Artes Medical (San Diego), focused on making a new category of aesthetic injectable products for men and women, reported FDA approval of ArteFill, calling it "the first and only non-resorbable aesthetic injectable implant approved by the FDA." The product is indicated for the correction of facial wrinkles known as nasolabial folds, or smile lines. Unlike existing dermal fillers that are completely metabolized by the body, ArteFill represents the first product in a new category of non-resorbable dermal fillers providing a permanent support structure for enduring wrinkle correction, according to Artes. ArteFill contains a combination of ArteFill Precision-Filtered Microspheres suspended in a carrier gel containing purified bovine collagen. Artes said it will begin marketing and selling ArteFill to dermatologists, plastic surgeons and cosmetic surgeons in the U.S. through its direct sales force.

CPC of America (Sarasota, Florida) reported that its subsidiary, Med Enclosure , in its preliminary findings of the randomized, prospective, multicenter trial of the MedClose VCS produced successful results with no adverse affects reported in diagnostic and interventional studies. Trial of the MedClose VCS as a "non significant/low-risk" device determined by both a U.S. Independent Review Board and a Canadian Independent Review Board — with subsequent approval by the Canadian Health, Health Products and Food Branch, Therapeutic Products Division for Protocol #CL-7000 — is intended to seal femoral arterial puncture sites and reduce time to hemostasis and ambulation in patients who have undergone interventional and diagnostic catheterization. The MedClose VCS is a catheter-based system that uses approved biologic fibrin sealant with approved labeling to rapidly seal arterial puncture sites following diagnostic angiography, interventional cardiology and radiological procedures.

HydroCision (Billerica, Massachusetts) reported that it will sponsor the training of spine surgeons at a Korean venue to perform a new, herniated disc repair procedure called HydroDiscectomy. This minimally-invasive procedure uses a high-velocity waterjet to decompress herniated discs, providing relief to patients suffering from back and/or leg pain. The HydroDiscectomy training will be performed in a "live" procedure by Richard Nussbaum, MD, of the Los Angeles Orthopaedic Institute, on Nov. 4, during the 17thannual Spine Total Care: New Technologies in Spinal Surgery meeting in Seoul.

Hydromer (Branchburg, New Jersey) has developed an anti-thrombogenic polymer coating complex (F202) designed to minimize blood coagulation. The surface bonding capabilities of the F202 polymer, which maintains long-term non-leaching properties, "are outstanding on a wide variety of medical materials such as cardiovascular devices and stents, hemodialysis equipment and intravenous catheters," the company said. Hydromer said it will be seeking medical device manufacturers who will enter into confidentiality agreements with non-analysis restrictions, submit their device samples for trial coating and provide feedback to Hydromer.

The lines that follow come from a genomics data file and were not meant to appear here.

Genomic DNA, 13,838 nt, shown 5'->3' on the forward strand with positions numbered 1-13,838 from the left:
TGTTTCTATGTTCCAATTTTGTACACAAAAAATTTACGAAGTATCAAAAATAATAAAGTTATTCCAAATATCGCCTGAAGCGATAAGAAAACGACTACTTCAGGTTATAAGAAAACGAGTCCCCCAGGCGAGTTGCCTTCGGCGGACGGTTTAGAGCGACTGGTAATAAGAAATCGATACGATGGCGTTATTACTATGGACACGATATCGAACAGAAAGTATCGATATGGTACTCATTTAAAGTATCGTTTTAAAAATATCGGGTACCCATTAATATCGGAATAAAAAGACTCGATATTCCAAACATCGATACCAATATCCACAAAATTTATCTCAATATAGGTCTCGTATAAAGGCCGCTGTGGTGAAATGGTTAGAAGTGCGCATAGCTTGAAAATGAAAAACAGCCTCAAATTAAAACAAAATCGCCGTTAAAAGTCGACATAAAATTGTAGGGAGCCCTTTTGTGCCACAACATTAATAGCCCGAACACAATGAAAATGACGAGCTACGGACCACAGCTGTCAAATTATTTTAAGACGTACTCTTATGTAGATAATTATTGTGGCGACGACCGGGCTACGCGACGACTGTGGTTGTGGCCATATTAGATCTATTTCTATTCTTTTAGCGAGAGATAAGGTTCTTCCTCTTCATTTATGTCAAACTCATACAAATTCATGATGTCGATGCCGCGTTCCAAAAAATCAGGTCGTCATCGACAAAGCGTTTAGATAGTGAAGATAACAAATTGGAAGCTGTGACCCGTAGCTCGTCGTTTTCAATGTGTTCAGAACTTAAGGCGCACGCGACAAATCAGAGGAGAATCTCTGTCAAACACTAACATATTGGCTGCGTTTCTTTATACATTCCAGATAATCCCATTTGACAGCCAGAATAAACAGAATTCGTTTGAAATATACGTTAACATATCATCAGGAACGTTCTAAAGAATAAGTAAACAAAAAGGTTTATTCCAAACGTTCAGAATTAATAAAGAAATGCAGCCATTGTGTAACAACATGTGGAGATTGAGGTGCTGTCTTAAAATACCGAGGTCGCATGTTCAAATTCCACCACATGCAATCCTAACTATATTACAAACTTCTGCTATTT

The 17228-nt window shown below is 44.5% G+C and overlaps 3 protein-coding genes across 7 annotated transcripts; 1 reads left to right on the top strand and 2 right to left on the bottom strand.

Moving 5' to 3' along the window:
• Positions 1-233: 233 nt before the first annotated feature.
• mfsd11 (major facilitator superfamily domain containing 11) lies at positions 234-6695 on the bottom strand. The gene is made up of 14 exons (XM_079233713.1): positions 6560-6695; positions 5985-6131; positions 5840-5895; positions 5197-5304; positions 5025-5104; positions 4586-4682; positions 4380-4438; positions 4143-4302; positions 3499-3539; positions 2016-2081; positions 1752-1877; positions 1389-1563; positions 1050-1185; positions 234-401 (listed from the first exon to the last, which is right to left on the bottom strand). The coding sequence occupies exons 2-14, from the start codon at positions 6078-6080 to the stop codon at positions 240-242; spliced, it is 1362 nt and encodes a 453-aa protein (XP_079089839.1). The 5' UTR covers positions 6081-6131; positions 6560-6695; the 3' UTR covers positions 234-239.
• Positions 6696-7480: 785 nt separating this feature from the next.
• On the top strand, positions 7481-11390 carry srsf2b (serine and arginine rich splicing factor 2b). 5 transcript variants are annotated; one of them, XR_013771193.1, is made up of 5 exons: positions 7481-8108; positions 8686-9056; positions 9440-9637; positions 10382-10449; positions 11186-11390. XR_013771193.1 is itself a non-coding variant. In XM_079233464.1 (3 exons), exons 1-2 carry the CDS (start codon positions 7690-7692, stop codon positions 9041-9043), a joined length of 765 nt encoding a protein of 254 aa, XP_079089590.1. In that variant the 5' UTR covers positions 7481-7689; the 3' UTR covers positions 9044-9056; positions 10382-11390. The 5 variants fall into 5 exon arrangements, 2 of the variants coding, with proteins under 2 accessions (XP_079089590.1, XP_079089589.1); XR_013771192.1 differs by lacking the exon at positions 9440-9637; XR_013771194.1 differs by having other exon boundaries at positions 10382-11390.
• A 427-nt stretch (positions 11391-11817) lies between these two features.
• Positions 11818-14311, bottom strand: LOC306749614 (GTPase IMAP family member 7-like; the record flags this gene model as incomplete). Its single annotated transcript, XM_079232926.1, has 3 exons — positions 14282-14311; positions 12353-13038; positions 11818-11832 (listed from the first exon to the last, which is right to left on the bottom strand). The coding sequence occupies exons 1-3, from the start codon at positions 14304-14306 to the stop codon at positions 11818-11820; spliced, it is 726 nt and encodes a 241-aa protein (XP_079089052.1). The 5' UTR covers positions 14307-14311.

Nanogen (San Diego), a developer of diagnostic products, said that it has been issued four patents by the U.S. Patent and Trademark Office for inventions related to diabetes and Alzheimer's disease biomarkers, the most recent patents in a series describing biomarkers associated with these diseases. U.S. Patent No. 7,125, 678, "Protein biopolymer markers predictive of type II diabetes," U.S. Patent No. 7, 097,989, "Complement C3 precursor biomarker predictive of type II diabetes," and U.S. Patent No. 7,094,549, "Fibronectin biopolymer marker indicative of insulin resistance," relate to the use of mass spectrometry and time-of-flight detection to identify biopolymers that characterize type II diabetes. These markers could potentially be used in applications of disease risk assessment and development of therapeutic avenues, the company said. In addition, U.S. Patent No. 7,101,680 "Method for detecting the presence of monomeric brain associated human glutamine synthetase," relates to a method for detecting a biochemical marker, human glutamine synthetase, by immunoassay as a potential diagnostic for Alzheimer's disease. In addition, a method for distinguishing between AD and non-AD dementia is disclosed.

Shire (Basingstoke, UK) said that its Attention Deficit Hyperactivity Disorder (ADHD) patch, Daytrana (methylphenidate transdermal system), has "significant" efficacy in reducing the symptoms of ADHD in children aged 6 to 12, even when the ADHD patch is taken off earlier than the recommended nine hours. The ability to remove the patch earlier than the recommended 9-hour wear time allows the opportunity to manage late-day side effects, such as lack of appetite or difficulty sleeping. The phase IIIb clinical trial results were reported at a scientific meeting of child and adolescent psychiatrists in San Diego. The company said Daytrana is the only patch medication FDA-approved by to treat the symptoms of pediatric ADHD. Daytrana combines the active ingredient, methylphenidate, with Noven's DOT Matrix transdermal technology.

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